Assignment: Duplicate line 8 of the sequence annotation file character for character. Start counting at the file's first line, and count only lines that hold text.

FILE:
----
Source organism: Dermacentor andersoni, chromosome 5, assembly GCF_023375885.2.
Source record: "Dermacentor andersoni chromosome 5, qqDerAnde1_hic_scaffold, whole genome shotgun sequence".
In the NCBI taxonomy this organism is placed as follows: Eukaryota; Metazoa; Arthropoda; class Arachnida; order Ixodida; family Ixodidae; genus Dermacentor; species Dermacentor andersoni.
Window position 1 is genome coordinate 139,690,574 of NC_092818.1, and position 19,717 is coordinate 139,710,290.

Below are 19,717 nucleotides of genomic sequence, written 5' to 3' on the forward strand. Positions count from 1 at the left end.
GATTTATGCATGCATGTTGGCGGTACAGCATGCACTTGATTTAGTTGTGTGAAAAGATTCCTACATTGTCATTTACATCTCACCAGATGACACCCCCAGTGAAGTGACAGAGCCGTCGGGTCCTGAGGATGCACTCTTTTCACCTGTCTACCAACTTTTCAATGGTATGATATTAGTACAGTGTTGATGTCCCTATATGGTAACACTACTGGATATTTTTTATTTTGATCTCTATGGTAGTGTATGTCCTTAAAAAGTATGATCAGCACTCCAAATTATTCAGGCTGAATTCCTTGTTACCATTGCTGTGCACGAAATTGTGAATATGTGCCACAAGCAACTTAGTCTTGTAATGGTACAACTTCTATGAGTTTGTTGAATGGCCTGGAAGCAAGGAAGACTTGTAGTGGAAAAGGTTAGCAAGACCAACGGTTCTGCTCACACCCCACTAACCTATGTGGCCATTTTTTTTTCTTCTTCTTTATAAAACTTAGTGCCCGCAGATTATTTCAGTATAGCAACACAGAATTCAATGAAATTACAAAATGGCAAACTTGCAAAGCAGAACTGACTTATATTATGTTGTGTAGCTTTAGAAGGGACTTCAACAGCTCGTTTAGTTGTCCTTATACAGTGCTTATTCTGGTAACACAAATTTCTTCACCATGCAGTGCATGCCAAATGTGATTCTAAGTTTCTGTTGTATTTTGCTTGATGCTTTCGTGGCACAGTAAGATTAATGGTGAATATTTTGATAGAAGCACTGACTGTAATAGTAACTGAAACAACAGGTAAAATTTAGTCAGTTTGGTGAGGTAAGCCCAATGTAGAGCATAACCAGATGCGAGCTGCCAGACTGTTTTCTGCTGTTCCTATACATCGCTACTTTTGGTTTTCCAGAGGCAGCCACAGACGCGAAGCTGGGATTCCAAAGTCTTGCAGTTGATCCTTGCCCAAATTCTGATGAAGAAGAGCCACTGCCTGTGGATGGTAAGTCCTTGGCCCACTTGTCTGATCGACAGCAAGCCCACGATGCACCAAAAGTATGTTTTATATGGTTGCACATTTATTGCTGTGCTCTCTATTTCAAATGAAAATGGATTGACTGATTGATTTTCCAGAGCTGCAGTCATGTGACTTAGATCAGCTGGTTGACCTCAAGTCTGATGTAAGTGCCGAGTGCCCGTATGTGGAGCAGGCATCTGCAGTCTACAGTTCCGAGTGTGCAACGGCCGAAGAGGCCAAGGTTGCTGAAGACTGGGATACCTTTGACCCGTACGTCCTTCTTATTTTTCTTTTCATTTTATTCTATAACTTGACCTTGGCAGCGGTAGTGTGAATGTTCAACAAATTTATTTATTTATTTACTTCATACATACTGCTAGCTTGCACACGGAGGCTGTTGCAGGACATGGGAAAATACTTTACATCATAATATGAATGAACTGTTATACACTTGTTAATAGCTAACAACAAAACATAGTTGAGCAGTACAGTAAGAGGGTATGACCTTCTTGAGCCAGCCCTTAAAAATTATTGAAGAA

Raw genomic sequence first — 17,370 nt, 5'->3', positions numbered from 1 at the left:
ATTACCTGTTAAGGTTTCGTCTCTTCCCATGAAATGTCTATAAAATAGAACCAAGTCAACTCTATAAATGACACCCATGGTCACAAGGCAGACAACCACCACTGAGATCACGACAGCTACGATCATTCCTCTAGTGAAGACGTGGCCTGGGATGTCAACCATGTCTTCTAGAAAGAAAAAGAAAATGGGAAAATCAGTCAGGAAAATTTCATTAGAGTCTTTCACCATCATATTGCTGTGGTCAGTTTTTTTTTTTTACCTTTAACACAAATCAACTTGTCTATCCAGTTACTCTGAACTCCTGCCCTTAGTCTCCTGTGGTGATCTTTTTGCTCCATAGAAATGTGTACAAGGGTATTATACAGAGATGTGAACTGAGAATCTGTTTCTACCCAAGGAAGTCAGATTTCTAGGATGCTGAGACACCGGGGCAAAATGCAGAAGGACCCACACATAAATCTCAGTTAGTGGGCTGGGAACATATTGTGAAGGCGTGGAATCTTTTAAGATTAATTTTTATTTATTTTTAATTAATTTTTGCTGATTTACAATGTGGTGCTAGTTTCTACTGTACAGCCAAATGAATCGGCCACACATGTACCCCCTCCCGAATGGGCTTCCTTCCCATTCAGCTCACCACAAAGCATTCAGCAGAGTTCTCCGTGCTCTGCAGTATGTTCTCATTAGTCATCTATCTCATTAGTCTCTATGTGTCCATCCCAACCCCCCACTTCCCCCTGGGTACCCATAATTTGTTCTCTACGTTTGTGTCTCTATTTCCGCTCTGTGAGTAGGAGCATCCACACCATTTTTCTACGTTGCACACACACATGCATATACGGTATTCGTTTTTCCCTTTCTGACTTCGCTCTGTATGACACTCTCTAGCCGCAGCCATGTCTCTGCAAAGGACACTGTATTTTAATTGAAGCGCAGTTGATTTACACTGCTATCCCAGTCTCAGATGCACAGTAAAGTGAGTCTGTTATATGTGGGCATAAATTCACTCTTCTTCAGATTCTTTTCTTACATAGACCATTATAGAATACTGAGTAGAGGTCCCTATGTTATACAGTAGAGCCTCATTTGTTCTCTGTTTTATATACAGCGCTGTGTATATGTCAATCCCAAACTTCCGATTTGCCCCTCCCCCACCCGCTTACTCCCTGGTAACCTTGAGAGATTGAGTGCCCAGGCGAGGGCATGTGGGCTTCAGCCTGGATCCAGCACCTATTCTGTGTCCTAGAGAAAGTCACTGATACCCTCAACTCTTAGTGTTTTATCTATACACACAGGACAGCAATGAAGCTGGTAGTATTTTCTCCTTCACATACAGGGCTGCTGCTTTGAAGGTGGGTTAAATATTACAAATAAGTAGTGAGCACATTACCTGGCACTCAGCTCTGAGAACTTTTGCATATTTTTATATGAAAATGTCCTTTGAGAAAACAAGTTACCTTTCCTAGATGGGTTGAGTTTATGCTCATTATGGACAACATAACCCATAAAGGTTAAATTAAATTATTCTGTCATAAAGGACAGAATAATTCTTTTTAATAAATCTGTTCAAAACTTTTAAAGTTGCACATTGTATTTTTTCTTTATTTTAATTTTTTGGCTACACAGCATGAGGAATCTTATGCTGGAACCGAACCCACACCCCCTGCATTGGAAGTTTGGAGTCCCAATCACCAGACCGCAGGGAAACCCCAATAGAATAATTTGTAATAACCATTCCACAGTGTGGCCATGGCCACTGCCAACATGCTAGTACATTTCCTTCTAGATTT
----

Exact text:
ATTACCTGTTAAGGTTTCGTCTCTTCCCATGAAATGTCTATAAAATAGAACCAAGTCAACTCTATAAATGACACCCATGGTCACAAGGCAGACAACCACCACTGAGATCACGACAGCTACGATCATTCCTCTAGTGAAGACGTGGCCTGGGATGTCAACCATGTCTTCTAGAAAGAAAAAGAAAATGGGAAAATCAGTCAGGAAAATTTCATTAGAGTCTTTCACCATCATATTGCTGTGGTCAGTTTTTTTTTTTTACCTTTAACACAAATCAACTTGTCTATCCAGTTACTCTGAACTCCTGCCCTTAGTCTCCTGTGGTGATCTTTTTGCTCCATAGAAATGTGTACAAGGGTATTATACAGAGATGTGAACTGAGAATCTGTTTCTACCCAAGGAAGTCAGATTTCTAGGATGCTGAGACACCGGGGCAAAATGCAGAAGGACCCACACATAAATCTCAGTTAGTGGGCTGGGAACATATTGTGAAGGCGTGGAATCTTTTAAGATTAATTTTTATTTATTTTTAATTAATTTTTGCTGATTTACAATGTGGTGCTAGTTTCTACTGTACAGCCAAATGAATCGGCCACACATGTACCCCCTCCCGAATGGGCTTCCTTCCCATTCAGCTCACCACAAAGCATTCAGCAGAGTTCTCCGTGCTCTGCAGTATGTTCTCATTAGTCATCTATCTCATTAGTCTCTATGTGTCCATCCCAACCCCCCACTTCCCCCTGGGTACCCATAATTTGTTCTCTACGTTTGTGTCTCTATTTCCGCTCTGTGAGTAGGAGCATCCACACCATTTTTCTACGTTGCACACACACATGCATATACGGTATTCGTTTTTCCCTTTCTGACTTCGCTCTGTATGACACTCTCTAGCCGCAGCCATGTCTCTGCAAAGGACACTGTATTTTAATTGAAGCGCAGTTGATTTACACTGCTATCCCAGTCTCAGATGCACAGTAAAGTGAGTCTGTTATATGTGGGCATAAATTCACTCTTCTTCAGATTCTTTTCTTACATAGACCATTATAGAATACTGAGTAGAGGTCCCTATGTTATACAGTAGAGCCTCATTTGTTCTCTGTTTTATATACAGCGCTGTGTATATGTCAATCCCAAACTTCCGATTTGCCCCTCCCCCACCCGCTTACTCCCTGGTAACCTTGAGAGATTGAGTGCCCAGGCGAGGGCATGTGGGCTTCAGCCTGGATCCAGCACCTATTCTGTGTCCTAGAGAAAGTCACTGATACCCTCAACTCTTAGTGTTTTATCTATACACACAGGACAGCAATGAAGCTGGTAGTATTTTCTCCTTCACATACAGGGCTGCTGCTTTGAAGGTGGGTTAAATATTACAAATAAGTAGTGAGCACATTACCTGGCACTCAGCTCTGAGAACTTTTGCATATTTTTATATGAAAATGTCCTTTGAGAAAACAAGTTACCTTTCCTAGATGGGTTGAGTTTATGCTCATTATGGACAACATAACCCATAAAGGTTAAATTAAATTATTCTGTCATAAAGGACAGAATAATTCTTTTTAATAAATCTGTTCAAAACTTTTAAAGTTGCACATTGTATTTTTTCTTTATTTTAATTTTTTGGCTACACAGCATGAGGAATCTTATGCTGGAACCGAACCCACACCCCCTGCATTGGAAGTTTGGAGTCCCAATCACCAGACCGCAGGGAAACCCCAATAGAATAATTTGTAATAACCATTCCACAGTGTGGCCATGGCCACTGCCAACATGCTAGTACATTTCCTTCTAGATTT